PNR REVIEW: Stage Play “JR” Reaches Far & Beyond

Donnevan Tolbert (19) Malcolm Harris(18) Antonio Jeffries (16) Devin Laster (25) Brandon Haugabook (18) Brandon Foxworth (17)

Donnevan Tolbert (19) Malcolm Harris(18) Antonio Jeffries (16) Devin Laster (25) Brandon Haugabook (18) Brandon Foxworth (17)

My friend having a party at PV tonight…. You should meet me. Sat 1:57PM via SMS

Push Nevahda: What friend Sat 1:59PM via SMS

Blaize Ali: Lol…does it matter…I miss you..

Blaize Ali: Or meet me next door at Coaches Corner..about 8

Blaize Ali: We can share some nachos Sat 2:01PM via SMS

Push Nevahda: Ok Sat 2:01PM via SMS

Blaize Ali: Cool Sat 2:01PM via SMS

     I thought about Malcolm Harris (18) and Devin Laster (25) and their  new play, JR, and what it meant for two young men to write and produce such a necessary and urgent play (necessary and urgent because of the current condition of black fatherhood – an issue which has been so thorough discussed, deconstructed, analyzed and examined that I won’t even bother to regurgitate it here, but let’s just assume that we all know what the issue between black men and fatherhood to be). Quite frankly, I didn’t feel as though two young and inexperienced boys could have experienced enough life (which is really about how we respond to tragic events which ultimately change us forever), to have enough insight in to the human condition, the complexities of fatherhood – black fatherhood, to be  so boldly presumptuous as to write about.

download_20131225_154218Fwd: Fwd: > – Have you heard about that new play JR? I just sent you the flyer for it Sat 6:12PM via MMS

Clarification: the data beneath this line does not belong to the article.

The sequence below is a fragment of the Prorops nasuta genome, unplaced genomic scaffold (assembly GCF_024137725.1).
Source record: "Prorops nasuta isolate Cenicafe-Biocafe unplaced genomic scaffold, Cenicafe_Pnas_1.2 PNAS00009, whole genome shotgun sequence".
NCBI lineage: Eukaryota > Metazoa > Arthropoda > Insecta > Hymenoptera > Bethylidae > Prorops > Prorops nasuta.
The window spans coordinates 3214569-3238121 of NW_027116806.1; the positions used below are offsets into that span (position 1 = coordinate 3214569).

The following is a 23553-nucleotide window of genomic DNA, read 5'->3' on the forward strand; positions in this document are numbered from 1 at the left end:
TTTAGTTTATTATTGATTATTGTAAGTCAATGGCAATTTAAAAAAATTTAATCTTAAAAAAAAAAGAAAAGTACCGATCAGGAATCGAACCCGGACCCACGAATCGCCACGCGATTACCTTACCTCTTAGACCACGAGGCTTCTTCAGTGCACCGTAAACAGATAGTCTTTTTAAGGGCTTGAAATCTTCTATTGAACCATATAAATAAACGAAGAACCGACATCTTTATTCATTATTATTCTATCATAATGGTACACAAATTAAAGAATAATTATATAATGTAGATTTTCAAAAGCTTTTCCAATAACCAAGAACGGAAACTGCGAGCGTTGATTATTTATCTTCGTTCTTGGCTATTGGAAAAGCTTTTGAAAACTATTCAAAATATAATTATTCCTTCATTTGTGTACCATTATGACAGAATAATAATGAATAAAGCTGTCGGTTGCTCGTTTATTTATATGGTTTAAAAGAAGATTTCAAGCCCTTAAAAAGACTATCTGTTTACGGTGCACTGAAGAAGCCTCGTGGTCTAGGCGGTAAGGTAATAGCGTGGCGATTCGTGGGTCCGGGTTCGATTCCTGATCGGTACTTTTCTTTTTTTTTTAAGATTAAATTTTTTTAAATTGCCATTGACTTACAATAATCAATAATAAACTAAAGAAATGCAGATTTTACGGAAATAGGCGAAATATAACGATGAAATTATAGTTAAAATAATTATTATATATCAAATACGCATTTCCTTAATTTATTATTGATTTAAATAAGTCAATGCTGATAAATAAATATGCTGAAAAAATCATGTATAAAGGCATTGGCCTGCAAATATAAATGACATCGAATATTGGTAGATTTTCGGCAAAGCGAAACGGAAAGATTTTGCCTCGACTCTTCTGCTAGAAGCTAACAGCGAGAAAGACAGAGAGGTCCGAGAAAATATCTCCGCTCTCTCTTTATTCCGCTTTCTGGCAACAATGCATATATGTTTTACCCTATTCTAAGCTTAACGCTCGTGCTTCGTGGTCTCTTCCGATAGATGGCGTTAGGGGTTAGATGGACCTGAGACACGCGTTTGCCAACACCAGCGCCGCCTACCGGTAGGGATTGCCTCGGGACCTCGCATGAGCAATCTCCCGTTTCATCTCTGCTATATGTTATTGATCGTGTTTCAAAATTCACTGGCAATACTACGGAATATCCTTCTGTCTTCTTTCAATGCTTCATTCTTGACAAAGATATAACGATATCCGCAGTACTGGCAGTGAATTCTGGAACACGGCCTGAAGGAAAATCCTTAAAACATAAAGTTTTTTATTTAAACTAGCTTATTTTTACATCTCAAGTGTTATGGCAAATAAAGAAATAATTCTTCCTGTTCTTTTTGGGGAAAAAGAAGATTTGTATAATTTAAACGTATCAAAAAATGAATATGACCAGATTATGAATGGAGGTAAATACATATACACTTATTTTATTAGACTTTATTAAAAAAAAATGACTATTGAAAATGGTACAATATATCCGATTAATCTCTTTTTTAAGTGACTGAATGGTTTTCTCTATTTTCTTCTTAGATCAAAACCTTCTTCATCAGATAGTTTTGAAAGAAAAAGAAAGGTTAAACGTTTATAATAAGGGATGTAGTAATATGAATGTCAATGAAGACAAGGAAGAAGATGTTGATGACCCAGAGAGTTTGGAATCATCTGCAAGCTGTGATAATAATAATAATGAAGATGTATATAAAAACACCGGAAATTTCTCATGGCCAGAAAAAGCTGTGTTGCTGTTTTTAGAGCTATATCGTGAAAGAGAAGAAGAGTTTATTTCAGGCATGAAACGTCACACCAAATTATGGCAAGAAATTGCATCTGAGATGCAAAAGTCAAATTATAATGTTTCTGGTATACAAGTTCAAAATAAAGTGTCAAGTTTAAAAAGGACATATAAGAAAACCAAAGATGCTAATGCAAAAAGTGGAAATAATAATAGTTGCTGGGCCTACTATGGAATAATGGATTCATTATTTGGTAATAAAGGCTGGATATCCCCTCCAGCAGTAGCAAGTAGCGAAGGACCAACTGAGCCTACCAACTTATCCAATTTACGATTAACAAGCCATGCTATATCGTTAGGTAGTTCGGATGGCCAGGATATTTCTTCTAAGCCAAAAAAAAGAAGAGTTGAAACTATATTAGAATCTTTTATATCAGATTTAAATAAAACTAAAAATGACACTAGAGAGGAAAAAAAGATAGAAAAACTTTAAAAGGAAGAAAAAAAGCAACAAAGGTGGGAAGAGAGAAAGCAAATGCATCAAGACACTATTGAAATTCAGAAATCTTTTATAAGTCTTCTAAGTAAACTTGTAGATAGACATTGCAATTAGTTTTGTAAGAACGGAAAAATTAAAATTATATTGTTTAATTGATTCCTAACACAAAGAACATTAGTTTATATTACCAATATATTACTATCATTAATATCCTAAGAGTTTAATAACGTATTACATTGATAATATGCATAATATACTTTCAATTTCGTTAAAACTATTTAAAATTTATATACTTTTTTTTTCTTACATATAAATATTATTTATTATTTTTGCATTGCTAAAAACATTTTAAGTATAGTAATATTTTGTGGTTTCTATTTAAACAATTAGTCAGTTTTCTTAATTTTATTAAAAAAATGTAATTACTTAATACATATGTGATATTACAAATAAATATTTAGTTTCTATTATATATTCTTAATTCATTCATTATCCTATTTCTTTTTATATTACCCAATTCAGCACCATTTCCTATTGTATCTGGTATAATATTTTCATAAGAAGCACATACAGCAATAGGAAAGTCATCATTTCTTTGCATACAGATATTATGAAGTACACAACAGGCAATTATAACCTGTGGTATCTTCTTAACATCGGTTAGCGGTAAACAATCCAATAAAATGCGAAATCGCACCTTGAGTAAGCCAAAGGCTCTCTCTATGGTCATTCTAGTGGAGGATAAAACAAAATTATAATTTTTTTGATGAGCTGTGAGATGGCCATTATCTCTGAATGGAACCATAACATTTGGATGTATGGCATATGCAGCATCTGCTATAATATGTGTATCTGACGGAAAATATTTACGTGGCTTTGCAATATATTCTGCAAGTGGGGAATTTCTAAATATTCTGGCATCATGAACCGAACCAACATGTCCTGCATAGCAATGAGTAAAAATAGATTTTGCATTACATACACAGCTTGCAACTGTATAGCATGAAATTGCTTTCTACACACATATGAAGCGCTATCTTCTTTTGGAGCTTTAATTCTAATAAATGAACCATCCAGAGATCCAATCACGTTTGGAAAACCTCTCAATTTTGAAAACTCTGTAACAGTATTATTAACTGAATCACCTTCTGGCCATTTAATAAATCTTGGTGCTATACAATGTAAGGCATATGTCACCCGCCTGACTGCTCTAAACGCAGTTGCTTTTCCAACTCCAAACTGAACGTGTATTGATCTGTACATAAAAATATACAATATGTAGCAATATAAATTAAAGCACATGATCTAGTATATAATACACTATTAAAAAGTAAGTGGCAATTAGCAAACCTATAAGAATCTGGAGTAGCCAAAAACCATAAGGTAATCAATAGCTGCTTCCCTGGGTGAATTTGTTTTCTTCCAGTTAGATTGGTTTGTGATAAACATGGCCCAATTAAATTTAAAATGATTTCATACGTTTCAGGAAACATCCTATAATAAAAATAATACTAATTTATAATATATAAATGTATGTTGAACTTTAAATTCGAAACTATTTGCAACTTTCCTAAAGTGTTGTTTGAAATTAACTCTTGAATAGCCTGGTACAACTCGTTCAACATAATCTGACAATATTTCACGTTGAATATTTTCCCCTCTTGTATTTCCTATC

Blaize Ali: I see it. Are you goin? Sat 6:18PM via SMS       

Push Nevahda: I’m reviewing it Sat 6:19PM via SMS

Blaize Ali:  Ok..did you want to hook up another day… I’m still going to Coaches Corner and heading over while it’s the time the play is over, it’s gonna cost you 20 bucks…so not worth it. Sat 6:22PM via SMS

Push Nevahda: K another day is fine. Sat 6:33PM via SMS

Blaize Ali: Ok…hope to see you soon. Sat 6:34PM via SMS

     In order for JR to work, Harris and Laster would have to grapple with classic American themes involving the struggles and hardships of any father and son. In this regard, one cannot help but think of  Miller’s Willy and Biff Loman (In Death of A Salesman), or even Walter Lee Younger’s  tepid relationship with his son (in Lorraine Hansberry’s Raisin in the Sun). Unlike JR, Willy and Biff did not have to deal with the (contemporary) racial/economic issues which circumscribed the lives of the Younger clan, but especially the relationship between he and his son whom Walter Lee wants to raise with dignity, hope and promise, but whose ideology clashes with his matriarchal and unflinching mother. In this poignant scene, Walter Lee – trying to convince his mother to give him the $10,000 check to start a business – wrestles with the generational dilemma of father and son: “You tell that to my boy tonight….when you put him to sleep on the living room couch. Tell him when his mother goes to care for somebody else’s kids. And tell it to me when we want curtains or drapes….and you sneak out to work in somebody’s kitchen. I want a future for this family. All I want is to be able to stand in front of my boy….like my father never was able to do to me….and tell him he’ll be somebody in this world…besides a servant….and a chauffeur” (Hansberry, Raisin in the Sun). I didn’t think Laster and Harris could deep sea dive as deeply as Hansberry and Miller had gone. I continued to toy around with a better idea to go drink with Blaize Ali and LJ.